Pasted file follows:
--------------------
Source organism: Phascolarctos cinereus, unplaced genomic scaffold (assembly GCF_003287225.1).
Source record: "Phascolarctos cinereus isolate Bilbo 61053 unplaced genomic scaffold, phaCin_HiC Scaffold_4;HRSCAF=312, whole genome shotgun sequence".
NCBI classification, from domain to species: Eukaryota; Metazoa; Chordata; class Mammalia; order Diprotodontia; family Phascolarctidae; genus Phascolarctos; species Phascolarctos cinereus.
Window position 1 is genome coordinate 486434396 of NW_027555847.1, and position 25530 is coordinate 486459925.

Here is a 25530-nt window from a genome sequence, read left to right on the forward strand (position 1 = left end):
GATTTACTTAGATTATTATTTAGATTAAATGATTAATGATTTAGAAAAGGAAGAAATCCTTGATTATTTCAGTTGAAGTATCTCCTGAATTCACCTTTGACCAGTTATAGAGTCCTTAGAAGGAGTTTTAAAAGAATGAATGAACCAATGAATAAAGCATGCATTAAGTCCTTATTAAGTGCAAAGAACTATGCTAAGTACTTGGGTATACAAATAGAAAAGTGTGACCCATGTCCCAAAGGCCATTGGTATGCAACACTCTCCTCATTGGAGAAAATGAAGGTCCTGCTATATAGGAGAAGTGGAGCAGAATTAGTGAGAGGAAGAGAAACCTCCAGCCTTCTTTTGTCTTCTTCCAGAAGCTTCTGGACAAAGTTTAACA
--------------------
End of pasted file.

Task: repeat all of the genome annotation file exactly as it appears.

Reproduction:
Source organism: Phascolarctos cinereus, unplaced genomic scaffold (assembly GCF_003287225.1).
Source record: "Phascolarctos cinereus isolate Bilbo 61053 unplaced genomic scaffold, phaCin_HiC Scaffold_4;HRSCAF=312, whole genome shotgun sequence".
NCBI classification, from domain to species: Eukaryota; Metazoa; Chordata; class Mammalia; order Diprotodontia; family Phascolarctidae; genus Phascolarctos; species Phascolarctos cinereus.
Window position 1 is genome coordinate 486434396 of NW_027555847.1, and position 25530 is coordinate 486459925.

Here is a 25530-nt window from a genome sequence, read left to right on the forward strand (position 1 = left end):
GATTTACTTAGATTATTATTTAGATTAAATGATTAATGATTTAGAAAAGGAAGAAATCCTTGATTATTTCAGTTGAAGTATCTCCTGAATTCACCTTTGACCAGTTATAGAGTCCTTAGAAGGAGTTTTAAAAGAATGAATGAACCAATGAATAAAGCATGCATTAAGTCCTTATTAAGTGCAAAGAACTATGCTAAGTACTTGGGTATACAAATAGAAAAGTGTGACCCATGTCCCAAAGGCCATTGGTATGCAACACTCTCCTCATTGGAGAAAATGAAGGTCCTGCTATATAGGAGAAGTGGAGCAGAATTAGTGAGAGGAAGAGAAACCTCCAGCCTTCTTTTGTCTTCTTCCAGAAGCTTCTGGACAAAGTTTAACA